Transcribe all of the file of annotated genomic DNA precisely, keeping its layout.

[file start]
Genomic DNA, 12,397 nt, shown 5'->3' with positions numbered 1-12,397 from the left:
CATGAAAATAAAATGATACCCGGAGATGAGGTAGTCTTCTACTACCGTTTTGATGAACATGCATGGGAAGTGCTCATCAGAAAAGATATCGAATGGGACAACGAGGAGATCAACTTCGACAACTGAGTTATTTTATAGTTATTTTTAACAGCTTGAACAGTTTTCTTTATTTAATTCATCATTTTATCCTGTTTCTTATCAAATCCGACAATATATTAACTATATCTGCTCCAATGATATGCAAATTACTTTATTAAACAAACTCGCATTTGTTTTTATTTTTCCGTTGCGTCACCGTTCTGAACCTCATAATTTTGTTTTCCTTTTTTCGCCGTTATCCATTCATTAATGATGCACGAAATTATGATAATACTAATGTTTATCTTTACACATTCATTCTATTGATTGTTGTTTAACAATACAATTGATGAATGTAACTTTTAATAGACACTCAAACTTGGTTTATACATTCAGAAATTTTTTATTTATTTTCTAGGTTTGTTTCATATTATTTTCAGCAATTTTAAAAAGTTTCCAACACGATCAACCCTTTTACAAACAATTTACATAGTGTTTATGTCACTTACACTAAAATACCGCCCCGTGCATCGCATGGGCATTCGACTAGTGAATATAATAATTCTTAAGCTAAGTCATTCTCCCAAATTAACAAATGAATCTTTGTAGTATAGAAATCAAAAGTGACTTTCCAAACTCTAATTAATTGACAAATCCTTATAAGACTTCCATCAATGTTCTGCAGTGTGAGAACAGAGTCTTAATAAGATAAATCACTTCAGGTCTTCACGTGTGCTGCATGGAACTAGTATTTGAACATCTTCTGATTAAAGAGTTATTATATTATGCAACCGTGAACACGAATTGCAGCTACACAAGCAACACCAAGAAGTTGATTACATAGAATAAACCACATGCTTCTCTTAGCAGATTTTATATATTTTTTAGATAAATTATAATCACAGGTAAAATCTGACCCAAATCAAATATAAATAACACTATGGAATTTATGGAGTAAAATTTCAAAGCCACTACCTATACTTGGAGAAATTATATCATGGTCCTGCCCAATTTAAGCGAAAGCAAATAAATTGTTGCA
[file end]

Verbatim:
Genomic DNA, 12,397 nt, shown 5'->3' with positions numbered 1-12,397 from the left:
CATGAAAATAAAATGATACCCGGAGATGAGGTAGTCTTCTACTACCGTTTTGATGAACATGCATGGGAAGTGCTCATCAGAAAAGATATCGAATGGGACAACGAGGAGATCAACTTCGACAACTGAGTTATTTTATAGTTATTTTTAACAGCTTGAACAGTTTTCTTTATTTAATTCATCATTTTATCCTGTTTCTTATCAAATCCGACAATATATTAACTATATCTGCTCCAATGATATGCAAATTACTTTATTAAACAAACTCGCATTTGTTTTTATTTTTCCGTTGCGTCACCGTTCTGAACCTCATAATTTTGTTTTCCTTTTTTCGCCGTTATCCATTCATTAATGATGCACGAAATTATGATAATACTAATGTTTATCTTTACACATTCATTCTATTGATTGTTGTTTAACAATACAATTGATGAATGTAACTTTTAATAGACACTCAAACTTGGTTTATACATTCAGAAATTTTTTATTTATTTTCTAGGTTTGTTTCATATTATTTTCAGCAATTTTAAAAAGTTTCCAACACGATCAACCCTTTTACAAACAATTTACATAGTGTTTATGTCACTTACACTAAAATACCGCCCCGTGCATCGCATGGGCATTCGACTAGTGAATATAATAATTCTTAAGCTAAGTCATTCTCCCAAATTAACAAATGAATCTTTGTAGTATAGAAATCAAAAGTGACTTTCCAAACTCTAATTAATTGACAAATCCTTATAAGACTTCCATCAATGTTCTGCAGTGTGAGAACAGAGTCTTAATAAGATAAATCACTTCAGGTCTTCACGTGTGCTGCATGGAACTAGTATTTGAACATCTTCTGATTAAAGAGTTATTATATTATGCAACCGTGAACACGAATTGCAGCTACACAAGCAACACCAAGAAGTTGATTACATAGAATAAACCACATGCTTCTCTTAGCAGATTTTATATATTTTTTAGATAAATTATAATCACAGGTAAAATCTGACCCAAATCAAATATAAATAACACTATGGAATTTATGGAGTAAAATTTCAAAGCCACTACCTATACTTGGAGAAATTATATCATGGTCCTGCCCAATTTAAGCGAAAGCAAATAAATTGTTGCA